June 12, 2010

Intrabronchial Malposition of Nasogastric Tube

Supine chest radiograph in an ICU patient shows the tip of an NG tube in the right lower lobe bronchus (arrow). New opacities are seen in the vicinity of the tip of the NG tube, which may represent hemorrhage or aspiration.

  • Incidence in ICU patients between 0.5% - 1.5% of all NG tube placement
  • Right side more common than left, lower lobe more than intermediate bronchus or main bronchus
  • In one study of 14 malpositions, nearly half of the cases had subsequent pneumothorax requiring chest tubes, and the other half experienced pneumonias at the same site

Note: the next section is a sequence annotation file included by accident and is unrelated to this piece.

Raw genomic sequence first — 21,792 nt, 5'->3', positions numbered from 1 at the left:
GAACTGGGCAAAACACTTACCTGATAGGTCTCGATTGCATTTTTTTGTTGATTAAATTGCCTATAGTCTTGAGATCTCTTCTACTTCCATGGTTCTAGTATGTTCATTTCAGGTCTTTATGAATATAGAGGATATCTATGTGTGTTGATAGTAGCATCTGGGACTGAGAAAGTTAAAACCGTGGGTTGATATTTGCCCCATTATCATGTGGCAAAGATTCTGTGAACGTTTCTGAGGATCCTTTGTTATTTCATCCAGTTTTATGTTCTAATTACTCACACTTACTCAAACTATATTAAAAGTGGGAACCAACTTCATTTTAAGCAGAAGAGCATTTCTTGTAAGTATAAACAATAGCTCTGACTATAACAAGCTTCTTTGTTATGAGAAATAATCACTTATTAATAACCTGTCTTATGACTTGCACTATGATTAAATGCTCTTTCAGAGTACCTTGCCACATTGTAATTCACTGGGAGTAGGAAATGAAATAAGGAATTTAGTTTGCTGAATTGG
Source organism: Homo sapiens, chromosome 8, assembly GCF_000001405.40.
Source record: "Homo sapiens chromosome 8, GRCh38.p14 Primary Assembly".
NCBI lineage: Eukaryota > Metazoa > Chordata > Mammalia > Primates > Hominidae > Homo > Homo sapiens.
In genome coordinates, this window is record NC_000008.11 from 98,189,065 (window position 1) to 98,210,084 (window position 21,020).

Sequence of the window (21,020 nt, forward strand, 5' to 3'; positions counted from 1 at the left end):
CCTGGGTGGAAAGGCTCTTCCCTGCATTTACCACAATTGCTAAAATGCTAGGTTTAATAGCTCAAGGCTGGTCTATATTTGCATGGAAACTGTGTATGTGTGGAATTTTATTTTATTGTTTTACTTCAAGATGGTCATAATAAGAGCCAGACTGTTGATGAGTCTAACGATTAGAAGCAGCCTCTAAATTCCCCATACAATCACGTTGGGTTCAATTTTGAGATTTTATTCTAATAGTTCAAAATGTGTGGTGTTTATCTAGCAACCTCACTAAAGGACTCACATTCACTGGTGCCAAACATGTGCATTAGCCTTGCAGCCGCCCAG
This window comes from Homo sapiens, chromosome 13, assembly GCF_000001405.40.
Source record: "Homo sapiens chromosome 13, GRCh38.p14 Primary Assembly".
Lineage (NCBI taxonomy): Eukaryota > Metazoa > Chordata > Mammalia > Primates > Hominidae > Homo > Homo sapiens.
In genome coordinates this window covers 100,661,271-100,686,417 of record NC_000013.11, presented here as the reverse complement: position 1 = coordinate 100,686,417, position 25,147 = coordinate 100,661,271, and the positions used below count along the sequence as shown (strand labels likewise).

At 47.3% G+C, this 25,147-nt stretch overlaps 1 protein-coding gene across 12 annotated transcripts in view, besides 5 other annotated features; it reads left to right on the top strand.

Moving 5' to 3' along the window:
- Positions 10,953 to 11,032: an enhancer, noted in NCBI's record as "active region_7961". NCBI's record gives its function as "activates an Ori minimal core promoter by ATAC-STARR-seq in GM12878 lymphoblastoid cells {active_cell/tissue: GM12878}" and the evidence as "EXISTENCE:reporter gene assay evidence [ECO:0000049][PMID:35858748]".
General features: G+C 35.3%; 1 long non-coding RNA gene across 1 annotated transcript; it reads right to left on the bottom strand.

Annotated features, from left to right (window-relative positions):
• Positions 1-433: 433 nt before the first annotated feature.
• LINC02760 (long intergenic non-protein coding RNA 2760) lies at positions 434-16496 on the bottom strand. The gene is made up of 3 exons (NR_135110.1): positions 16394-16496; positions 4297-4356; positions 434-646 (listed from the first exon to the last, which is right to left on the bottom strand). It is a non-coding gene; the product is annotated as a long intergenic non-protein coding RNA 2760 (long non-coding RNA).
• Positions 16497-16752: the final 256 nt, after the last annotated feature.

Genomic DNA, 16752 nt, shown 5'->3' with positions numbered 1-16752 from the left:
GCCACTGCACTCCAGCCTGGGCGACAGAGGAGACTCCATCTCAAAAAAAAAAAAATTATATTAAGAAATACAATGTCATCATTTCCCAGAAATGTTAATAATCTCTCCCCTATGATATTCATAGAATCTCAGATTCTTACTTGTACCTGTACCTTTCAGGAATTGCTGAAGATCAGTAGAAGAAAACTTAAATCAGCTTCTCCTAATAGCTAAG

• Traditional criteria for determining proper positioning of an NG tube (i.e., sound heard over the stomach upon insufflation of air, aspiration of fluid, absence of coughing) may not work well in ICU patients who are usually obtunded, intubated, have impaired gag reflex, decreased laryngeal sensitivity and are on neuromuscular blocking agents.
  • Routine radiography after placement of an NG tube in ICU patients can be helpful for detection of tube malposition
  • Once detected intrabronchial NG tube malposition, one should look for evidence of pneumothorax. If not seen, a close follow up radiograph is recommended since delayed pneumothorax may occur.

Bankier AA, Wiesmayr MN, Henk C, et al. Radiographic detection of intrabronchial malpositions of nasogastric tubes and subsequent complications in intensive care unit patients. Intens Care Medicine 1997;23:406-410.

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